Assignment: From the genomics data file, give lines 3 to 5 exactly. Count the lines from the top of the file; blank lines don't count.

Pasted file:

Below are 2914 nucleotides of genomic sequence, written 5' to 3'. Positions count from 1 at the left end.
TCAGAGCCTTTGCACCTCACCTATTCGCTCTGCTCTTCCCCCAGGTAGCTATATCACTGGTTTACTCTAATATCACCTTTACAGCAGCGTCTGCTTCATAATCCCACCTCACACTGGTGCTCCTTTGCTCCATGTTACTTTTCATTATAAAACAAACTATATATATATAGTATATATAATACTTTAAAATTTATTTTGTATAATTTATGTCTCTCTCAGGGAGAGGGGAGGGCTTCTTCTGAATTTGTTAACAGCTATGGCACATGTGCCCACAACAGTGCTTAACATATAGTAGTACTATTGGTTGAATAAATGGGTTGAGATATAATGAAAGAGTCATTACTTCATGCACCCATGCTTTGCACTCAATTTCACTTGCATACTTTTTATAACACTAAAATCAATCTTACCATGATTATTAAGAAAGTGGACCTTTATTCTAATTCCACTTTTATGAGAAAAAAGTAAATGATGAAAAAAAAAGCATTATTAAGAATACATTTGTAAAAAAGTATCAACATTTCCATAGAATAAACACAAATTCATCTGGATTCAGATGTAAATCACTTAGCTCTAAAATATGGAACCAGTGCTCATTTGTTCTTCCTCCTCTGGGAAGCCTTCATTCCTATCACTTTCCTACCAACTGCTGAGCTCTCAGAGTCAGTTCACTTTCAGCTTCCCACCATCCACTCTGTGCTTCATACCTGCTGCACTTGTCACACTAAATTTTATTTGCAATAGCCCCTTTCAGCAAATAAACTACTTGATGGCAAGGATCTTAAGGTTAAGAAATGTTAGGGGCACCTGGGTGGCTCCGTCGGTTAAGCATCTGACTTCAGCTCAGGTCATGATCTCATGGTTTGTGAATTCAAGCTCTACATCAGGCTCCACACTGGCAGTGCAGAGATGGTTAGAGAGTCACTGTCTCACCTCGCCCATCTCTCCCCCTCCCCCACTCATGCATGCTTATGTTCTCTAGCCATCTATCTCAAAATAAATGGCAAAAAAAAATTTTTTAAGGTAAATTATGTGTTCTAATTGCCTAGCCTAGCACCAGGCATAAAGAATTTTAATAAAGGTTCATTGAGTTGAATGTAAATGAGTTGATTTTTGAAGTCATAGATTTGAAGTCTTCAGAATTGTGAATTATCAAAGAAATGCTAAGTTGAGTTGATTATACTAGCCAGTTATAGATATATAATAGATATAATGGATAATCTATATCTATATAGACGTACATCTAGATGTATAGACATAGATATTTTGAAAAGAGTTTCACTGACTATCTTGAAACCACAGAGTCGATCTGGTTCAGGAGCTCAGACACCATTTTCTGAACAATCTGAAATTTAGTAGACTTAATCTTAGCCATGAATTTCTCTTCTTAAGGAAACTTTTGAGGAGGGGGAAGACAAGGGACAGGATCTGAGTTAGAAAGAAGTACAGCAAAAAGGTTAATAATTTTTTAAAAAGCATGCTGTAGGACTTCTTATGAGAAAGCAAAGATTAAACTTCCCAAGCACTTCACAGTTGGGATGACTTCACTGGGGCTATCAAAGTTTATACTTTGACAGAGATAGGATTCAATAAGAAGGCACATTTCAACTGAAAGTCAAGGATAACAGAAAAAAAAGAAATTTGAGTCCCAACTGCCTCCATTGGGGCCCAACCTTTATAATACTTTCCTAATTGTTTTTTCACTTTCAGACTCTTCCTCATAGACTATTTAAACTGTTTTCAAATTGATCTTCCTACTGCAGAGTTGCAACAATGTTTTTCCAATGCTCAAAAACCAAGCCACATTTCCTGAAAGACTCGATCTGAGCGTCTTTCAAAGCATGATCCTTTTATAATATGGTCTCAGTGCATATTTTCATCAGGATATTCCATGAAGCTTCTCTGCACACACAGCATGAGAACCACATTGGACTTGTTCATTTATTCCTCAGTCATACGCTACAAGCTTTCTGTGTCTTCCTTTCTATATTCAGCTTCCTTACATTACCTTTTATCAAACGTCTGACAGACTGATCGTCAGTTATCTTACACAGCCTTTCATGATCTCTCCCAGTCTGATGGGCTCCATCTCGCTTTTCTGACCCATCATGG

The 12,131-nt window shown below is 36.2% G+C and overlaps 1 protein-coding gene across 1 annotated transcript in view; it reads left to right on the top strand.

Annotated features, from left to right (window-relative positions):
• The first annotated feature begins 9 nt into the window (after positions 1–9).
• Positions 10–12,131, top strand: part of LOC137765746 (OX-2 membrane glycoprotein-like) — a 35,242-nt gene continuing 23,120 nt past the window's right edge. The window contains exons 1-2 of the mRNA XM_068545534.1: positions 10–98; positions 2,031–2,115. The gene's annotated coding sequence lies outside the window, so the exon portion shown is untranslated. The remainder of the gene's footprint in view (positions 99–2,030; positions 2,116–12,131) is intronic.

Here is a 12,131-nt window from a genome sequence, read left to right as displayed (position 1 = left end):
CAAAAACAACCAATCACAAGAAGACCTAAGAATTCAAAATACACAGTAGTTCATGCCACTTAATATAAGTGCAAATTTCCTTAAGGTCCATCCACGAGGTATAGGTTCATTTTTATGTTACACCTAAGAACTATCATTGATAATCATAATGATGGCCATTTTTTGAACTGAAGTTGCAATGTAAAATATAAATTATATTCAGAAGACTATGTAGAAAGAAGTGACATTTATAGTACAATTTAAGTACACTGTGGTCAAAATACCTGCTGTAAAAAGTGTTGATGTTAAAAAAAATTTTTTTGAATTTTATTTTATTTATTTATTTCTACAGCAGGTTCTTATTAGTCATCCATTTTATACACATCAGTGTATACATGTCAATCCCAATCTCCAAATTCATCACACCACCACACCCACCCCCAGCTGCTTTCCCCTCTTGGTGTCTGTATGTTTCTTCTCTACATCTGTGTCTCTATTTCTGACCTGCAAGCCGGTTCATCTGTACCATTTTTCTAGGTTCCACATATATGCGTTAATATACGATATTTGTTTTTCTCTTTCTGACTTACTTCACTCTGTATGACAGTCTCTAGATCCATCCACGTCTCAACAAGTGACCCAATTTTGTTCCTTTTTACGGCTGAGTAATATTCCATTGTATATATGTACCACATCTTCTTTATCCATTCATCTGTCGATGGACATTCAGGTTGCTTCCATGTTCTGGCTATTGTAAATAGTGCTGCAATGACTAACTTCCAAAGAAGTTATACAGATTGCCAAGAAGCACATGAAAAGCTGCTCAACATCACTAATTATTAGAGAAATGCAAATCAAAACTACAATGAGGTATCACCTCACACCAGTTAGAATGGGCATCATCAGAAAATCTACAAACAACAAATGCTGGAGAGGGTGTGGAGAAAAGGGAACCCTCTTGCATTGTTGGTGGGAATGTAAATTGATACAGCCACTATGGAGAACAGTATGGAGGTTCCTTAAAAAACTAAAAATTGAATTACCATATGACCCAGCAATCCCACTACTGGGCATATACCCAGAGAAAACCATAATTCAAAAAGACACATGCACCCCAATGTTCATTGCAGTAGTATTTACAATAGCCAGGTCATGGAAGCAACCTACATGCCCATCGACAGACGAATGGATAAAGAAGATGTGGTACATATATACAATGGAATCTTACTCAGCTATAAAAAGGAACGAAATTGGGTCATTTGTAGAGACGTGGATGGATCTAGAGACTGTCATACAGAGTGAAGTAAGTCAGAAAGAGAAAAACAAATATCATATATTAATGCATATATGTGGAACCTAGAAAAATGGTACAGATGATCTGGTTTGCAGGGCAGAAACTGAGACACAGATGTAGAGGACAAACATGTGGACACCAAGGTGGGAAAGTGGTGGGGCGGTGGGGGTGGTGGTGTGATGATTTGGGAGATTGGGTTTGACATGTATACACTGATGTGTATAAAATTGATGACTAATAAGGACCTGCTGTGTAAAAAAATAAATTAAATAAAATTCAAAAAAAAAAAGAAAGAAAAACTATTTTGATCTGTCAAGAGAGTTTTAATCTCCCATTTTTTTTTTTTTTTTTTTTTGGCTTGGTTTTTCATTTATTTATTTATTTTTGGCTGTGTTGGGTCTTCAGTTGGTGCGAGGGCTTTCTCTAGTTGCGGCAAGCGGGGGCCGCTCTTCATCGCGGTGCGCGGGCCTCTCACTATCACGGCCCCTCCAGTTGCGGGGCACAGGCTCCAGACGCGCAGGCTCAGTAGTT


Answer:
The 12,131-nt window shown below is 36.2% G+C and overlaps 1 protein-coding gene across 1 annotated transcript in view; it reads left to right on the top strand.

Annotated features, from left to right (window-relative positions):
• The first annotated feature begins 9 nt into the window (after positions 1–9).